Ezenwa, now 22, has already won fans at UTEP: Director of internal operations Maxine Neill-Johnson describes him as a serious student who never misses a class and spends virtually every evening in the tutoring hall. "He's a very special young man who's bothered by all this because he doesn't understand it," she says.

Nor does anyone else. But Ezenwa's case isn't closed yet. The NCAA has agreed to study documentation supplied by Texas-El Paso to determine if his situation will be reassessed.


In warming up for this Saturday's much-anticipated shoot-out with high-scoring Loyola Marymount, Oklahoma, now 5-1, ripped Oral Roberts 152-122. The Sooners' 87 second-half points set an NCAA record for points in a half, eclipsing by one the mark established by Jacksonville against St. Peter's in 1970 and Lamar against Portland State in 1980. That Lamar team was coached by—surprise—Billy Tubbs, the Oklahoma coach.

Meanwhile, another scoring machine is in high gear: Florida State has averaged 107 points while rolling to a 4-0 record behind the dazzling senior duo of George McCloud (22.3 points a game) and Tony Dawson (25.8). In a 91-74 win over Stetson last week, the Seminoles failed to crack the 100 mark for the first time this season but scored 56 points in the second half, including 27 by forward Dawson and 18 by McCloud, a 6'6" guard who has pro scouts drooling.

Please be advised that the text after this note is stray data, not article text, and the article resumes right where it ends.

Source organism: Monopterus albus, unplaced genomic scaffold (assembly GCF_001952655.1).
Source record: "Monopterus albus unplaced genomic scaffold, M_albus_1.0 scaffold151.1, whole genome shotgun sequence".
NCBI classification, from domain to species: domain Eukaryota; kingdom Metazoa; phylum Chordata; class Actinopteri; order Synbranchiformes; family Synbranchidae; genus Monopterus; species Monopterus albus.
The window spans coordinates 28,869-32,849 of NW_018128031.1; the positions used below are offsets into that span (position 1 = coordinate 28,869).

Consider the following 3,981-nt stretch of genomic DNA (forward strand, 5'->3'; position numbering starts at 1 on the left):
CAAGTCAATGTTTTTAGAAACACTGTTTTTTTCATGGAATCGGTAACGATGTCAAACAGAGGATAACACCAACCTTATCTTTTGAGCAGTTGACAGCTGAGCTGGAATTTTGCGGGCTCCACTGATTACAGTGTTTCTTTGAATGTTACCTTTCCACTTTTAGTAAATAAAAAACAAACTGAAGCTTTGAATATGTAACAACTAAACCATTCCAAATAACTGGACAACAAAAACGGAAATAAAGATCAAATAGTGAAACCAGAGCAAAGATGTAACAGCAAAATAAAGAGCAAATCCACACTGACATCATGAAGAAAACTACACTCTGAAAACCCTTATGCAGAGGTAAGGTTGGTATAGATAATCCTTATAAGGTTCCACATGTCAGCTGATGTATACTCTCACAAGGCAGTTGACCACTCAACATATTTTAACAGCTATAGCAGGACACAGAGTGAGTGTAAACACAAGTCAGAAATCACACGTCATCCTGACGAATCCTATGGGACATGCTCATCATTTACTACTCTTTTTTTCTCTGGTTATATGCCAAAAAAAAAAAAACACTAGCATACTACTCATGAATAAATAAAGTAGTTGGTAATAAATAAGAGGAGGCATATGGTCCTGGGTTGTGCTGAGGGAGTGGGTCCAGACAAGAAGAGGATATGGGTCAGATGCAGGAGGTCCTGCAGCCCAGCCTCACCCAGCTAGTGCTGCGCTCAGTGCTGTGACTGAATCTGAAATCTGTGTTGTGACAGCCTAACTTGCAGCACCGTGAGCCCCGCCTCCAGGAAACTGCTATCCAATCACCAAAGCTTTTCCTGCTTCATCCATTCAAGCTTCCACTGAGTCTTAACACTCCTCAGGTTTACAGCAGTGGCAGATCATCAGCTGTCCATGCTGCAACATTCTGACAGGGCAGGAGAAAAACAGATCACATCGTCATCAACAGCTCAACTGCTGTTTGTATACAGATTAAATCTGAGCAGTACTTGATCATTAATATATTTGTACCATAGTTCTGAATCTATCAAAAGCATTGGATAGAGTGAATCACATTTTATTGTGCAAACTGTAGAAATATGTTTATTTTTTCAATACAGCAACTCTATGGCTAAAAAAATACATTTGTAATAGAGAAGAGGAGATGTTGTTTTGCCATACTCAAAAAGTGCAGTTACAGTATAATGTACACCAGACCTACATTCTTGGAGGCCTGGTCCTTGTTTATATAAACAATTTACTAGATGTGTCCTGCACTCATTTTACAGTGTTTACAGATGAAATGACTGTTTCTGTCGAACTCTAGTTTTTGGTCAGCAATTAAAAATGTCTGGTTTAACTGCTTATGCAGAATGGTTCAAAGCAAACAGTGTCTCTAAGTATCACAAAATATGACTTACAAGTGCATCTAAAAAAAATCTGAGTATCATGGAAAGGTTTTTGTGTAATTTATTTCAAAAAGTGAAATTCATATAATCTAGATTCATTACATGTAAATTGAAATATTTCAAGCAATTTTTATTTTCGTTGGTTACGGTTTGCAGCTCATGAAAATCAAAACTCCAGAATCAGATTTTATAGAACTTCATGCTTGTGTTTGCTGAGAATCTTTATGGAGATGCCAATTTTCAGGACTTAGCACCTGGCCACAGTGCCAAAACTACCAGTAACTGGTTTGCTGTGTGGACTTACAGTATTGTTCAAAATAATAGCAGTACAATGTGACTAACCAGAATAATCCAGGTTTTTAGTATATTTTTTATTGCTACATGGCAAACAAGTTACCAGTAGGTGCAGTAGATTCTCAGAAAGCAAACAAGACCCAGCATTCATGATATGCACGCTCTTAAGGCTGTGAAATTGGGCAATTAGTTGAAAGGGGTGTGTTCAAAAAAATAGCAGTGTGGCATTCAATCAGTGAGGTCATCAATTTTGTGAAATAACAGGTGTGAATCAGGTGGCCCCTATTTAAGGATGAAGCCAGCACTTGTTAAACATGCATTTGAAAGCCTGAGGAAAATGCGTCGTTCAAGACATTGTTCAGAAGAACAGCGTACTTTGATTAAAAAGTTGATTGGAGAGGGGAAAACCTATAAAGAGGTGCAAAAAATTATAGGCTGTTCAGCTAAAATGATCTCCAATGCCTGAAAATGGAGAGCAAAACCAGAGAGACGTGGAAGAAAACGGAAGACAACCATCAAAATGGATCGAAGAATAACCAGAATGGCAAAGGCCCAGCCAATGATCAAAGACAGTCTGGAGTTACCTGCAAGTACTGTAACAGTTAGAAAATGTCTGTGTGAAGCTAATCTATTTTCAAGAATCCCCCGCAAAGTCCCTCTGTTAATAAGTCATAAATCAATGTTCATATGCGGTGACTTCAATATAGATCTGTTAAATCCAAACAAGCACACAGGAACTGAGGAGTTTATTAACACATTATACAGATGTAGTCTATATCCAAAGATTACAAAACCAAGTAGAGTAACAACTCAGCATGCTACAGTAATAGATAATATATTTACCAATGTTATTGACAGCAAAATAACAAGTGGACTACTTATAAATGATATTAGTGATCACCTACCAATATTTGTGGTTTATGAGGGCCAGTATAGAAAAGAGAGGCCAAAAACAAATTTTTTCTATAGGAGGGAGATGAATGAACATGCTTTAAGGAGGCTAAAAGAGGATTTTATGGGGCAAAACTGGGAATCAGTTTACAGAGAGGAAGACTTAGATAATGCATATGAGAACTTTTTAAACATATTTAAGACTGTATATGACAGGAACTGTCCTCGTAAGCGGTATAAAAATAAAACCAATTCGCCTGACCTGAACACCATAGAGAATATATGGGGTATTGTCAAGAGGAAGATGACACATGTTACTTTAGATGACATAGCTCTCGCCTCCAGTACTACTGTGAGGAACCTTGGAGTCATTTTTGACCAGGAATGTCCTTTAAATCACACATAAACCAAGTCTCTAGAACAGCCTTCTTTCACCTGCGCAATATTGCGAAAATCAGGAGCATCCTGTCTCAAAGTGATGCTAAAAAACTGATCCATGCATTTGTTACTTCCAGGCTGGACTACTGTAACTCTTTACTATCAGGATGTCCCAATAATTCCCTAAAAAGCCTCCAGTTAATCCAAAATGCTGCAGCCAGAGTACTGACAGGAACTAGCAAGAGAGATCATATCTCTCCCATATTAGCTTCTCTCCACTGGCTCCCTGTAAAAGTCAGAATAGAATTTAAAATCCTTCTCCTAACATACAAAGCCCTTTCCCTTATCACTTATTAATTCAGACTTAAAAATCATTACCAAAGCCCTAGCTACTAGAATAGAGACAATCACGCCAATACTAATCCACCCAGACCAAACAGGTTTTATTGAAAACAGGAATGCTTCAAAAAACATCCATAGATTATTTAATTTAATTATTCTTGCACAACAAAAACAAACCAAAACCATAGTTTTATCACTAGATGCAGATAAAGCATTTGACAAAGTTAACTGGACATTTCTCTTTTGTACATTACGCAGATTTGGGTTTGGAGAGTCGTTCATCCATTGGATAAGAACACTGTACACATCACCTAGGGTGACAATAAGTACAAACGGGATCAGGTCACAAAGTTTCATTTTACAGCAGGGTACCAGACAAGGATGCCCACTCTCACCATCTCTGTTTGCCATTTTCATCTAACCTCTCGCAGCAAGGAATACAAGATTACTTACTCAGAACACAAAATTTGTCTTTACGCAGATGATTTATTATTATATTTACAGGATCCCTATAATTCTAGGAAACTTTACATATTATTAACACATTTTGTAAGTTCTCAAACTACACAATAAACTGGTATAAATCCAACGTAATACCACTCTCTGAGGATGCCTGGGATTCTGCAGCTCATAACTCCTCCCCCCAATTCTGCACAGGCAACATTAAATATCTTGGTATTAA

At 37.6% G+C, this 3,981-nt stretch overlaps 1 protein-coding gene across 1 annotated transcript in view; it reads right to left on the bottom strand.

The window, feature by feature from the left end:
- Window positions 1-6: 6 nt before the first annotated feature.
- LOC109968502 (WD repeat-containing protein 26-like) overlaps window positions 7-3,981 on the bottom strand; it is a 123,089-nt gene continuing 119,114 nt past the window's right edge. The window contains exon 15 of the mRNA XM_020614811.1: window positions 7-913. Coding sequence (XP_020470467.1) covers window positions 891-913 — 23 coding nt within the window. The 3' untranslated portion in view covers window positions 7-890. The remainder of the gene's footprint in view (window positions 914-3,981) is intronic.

When Rick Majerus took the coaching job at Ball State last season, he said his goal was to come up with enough good one-liners to earn an appearance on the TV show of Ball State alumnus David Letterman (who, by the way, never lettered). On Saturday, Majerus came up with a line that has them howling all over Indiana—except in West Lafayette. Maybe you've heard it already: Ball State 70, Purdue 56. The victory came after Majerus had made this prediction: "I think we have a better chance of Our Lady of Fatima reappearing than us beating Purdue." Are you listening, Letterman?


Pauline Jordan, a 6'3" junior at UNLV, hauled down 27 rebounds in a game against Northern Illinois on Saturday. It was her second 20-rebound performance in three games....

Danny Ferry's 58-point outburst against Miami broke both the ACC single-game scoring record (57, by N.C. State's David Thompson against Buffalo State in 1974) and the Duke record (48, by Dick Groat)....

When Kentucky lost to Northwestern State of Louisiana, it marked the Wildcats' first defeat in a home opener since a 79-66 loss to Iowa in 1972-73. The Iowa coach was Dick Schultz, now executive director of the NCAA, which may soon deal Kentucky a much bigger setback.




Williams's green-light policy has Kansas off to a fast start.



Barry, one of last season's supporting cast, has proven that there's life after Manning.



McCloud (21) and Dawson produce 48.1 points a game.


LSU's 6'1" freshman point guard averaged 41.3 points in three games. He had 48 in a 111-109 loss to Louisiana Tech and 53, including Jive three-pointers, in a 111-101 triumph against Florida.